Stiffer penalties for distracted drivers appear to have done little to quell the number of crashes in B.C. in the first five months.

The province rolled out tougher penalties in June, bumping up the base fines to $368, more than double the previous fine of $167. The BC Liberals also increased the number of penalty points for distracted drivers, and introduced new fines for repeat offenders.

The idea was to bring down the rate of collision, but in the first four months of the new penalties, the province's paramedics responded to 13,087 crashes.

The number is up slightly from the same period from June to October last year, which saw 12,861 crashes. The 2016 numbers show an increase of 1.76 per cent.

Paramedics responded to a total of 29,656 in all of 2015, and had responded to 24,735 this year, as of the end of October.

While the laws are still fairly new, and the data obtained by CTV News did not specify how many crashes from June to October listed distraction as a factor, the province admitted that there is still work to be done.

"We need to continue on enforcement," said Amrik Virk, Liberal MLA for Surrey-Tynehead and minister of technology, innovation and citizens' services.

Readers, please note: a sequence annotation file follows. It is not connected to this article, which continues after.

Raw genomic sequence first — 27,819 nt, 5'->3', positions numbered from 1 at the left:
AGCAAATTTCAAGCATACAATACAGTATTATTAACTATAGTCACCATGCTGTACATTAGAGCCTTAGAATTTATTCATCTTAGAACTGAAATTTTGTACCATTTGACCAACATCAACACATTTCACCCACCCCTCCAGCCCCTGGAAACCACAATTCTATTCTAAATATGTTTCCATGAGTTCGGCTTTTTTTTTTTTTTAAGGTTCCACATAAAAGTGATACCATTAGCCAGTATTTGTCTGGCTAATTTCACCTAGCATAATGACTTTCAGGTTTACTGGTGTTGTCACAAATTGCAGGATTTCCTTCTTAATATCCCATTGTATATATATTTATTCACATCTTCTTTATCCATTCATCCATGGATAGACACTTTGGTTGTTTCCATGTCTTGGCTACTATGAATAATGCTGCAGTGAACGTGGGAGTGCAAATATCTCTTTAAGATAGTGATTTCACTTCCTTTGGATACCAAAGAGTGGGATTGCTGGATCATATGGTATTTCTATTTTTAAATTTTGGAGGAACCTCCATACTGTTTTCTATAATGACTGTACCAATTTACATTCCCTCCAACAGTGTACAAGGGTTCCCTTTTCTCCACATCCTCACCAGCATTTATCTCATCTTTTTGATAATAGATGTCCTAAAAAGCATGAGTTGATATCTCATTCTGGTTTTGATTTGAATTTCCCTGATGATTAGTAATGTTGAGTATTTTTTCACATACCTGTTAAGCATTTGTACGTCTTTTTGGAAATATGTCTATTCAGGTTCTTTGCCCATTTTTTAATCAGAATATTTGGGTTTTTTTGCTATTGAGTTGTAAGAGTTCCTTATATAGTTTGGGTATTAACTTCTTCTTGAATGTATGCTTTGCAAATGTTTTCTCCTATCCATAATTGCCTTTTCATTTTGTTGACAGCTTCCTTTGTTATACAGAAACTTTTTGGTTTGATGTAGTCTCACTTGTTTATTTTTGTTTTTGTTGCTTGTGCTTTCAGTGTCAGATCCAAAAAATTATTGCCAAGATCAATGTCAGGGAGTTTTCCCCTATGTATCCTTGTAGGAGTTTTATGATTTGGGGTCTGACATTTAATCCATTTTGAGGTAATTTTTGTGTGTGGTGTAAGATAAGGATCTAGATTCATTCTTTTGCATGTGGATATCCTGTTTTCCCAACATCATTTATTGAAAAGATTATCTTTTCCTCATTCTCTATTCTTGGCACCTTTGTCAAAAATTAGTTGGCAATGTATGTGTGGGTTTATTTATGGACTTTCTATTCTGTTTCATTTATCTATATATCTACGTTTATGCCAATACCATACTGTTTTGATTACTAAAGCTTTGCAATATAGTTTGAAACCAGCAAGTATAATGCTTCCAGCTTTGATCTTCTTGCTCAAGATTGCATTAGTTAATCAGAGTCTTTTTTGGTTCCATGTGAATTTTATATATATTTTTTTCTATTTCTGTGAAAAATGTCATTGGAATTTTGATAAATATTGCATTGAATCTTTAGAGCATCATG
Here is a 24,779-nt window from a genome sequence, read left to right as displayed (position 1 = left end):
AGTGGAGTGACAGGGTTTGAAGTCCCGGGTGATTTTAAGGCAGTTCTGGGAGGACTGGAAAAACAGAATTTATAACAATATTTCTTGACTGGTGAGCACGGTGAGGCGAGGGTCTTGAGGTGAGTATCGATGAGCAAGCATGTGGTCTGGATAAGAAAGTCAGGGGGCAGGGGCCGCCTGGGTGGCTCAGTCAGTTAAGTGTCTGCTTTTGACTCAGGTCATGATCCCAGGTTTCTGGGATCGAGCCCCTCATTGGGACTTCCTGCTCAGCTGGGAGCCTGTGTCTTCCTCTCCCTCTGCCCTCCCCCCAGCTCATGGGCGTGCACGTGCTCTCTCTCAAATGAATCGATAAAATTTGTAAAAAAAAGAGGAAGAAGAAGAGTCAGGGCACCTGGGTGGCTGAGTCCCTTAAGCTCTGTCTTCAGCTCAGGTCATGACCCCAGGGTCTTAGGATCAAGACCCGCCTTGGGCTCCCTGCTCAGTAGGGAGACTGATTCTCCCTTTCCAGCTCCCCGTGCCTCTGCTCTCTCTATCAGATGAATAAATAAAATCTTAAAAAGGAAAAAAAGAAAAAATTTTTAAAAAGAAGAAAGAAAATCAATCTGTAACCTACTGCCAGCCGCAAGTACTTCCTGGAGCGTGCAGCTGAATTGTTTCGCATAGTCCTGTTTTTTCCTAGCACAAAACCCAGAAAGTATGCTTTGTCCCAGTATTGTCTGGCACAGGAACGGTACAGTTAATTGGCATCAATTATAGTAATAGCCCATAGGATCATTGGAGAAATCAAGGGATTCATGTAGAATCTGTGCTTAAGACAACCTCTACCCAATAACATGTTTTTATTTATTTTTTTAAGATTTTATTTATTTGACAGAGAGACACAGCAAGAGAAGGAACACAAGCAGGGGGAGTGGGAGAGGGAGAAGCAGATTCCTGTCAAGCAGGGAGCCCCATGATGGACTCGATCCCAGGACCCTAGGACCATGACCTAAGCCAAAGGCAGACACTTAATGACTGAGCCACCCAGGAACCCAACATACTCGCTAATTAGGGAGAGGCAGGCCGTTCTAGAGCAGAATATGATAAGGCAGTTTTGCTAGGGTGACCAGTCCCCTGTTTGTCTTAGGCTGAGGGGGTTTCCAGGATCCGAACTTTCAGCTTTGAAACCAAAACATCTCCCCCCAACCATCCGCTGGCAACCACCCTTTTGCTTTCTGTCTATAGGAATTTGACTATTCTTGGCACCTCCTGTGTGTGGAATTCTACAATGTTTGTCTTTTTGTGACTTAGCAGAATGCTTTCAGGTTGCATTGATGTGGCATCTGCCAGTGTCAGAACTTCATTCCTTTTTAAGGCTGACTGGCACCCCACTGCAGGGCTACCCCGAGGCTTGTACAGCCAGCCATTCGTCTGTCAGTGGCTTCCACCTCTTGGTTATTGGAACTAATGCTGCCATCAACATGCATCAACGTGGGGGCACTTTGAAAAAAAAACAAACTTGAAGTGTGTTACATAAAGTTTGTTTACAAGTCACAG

"We need to look at more strict enforcement options and we have to look at the awareness and education side."

Although polls conducted before the penalties increased suggested most British Columbians supported a crackdown, it may take time to change people's driving habits.

Pat Rosen, owner of bike shop Kelowna Cycle, said distracted driving is a common topic in the cycling community, something he hears about every day.

"You see people on their cellphones, whether it's up to their ear or they're blatantly texting," he said.

"We talk about that, or a customer comes in and talks about a close call, or somebody that has been hit by a car."

The Insurance Corporation of B.C. warns that distraction kills and injures more people annually than impaired driving.

Distracted driving is most often thought of as texting while behind the wheel, but the definition also includes making or receiving phone calls on the road unless using a hands-free device. Drivers can also be fined for using any other type of electronic device while driving, typing on a hand-held GPS system, applying makeup or fixing hair, or any action that takes their attention away from the road.

More information on the distracted driving rules and definitions is available on the province's website.

The B.C. RCMP offers tips, answers frequently asked questions and dispels myths on its page, including whether drivers are permitted to text while stopped at a red light. 

With a report from CTV Vancouver's Kent Molgat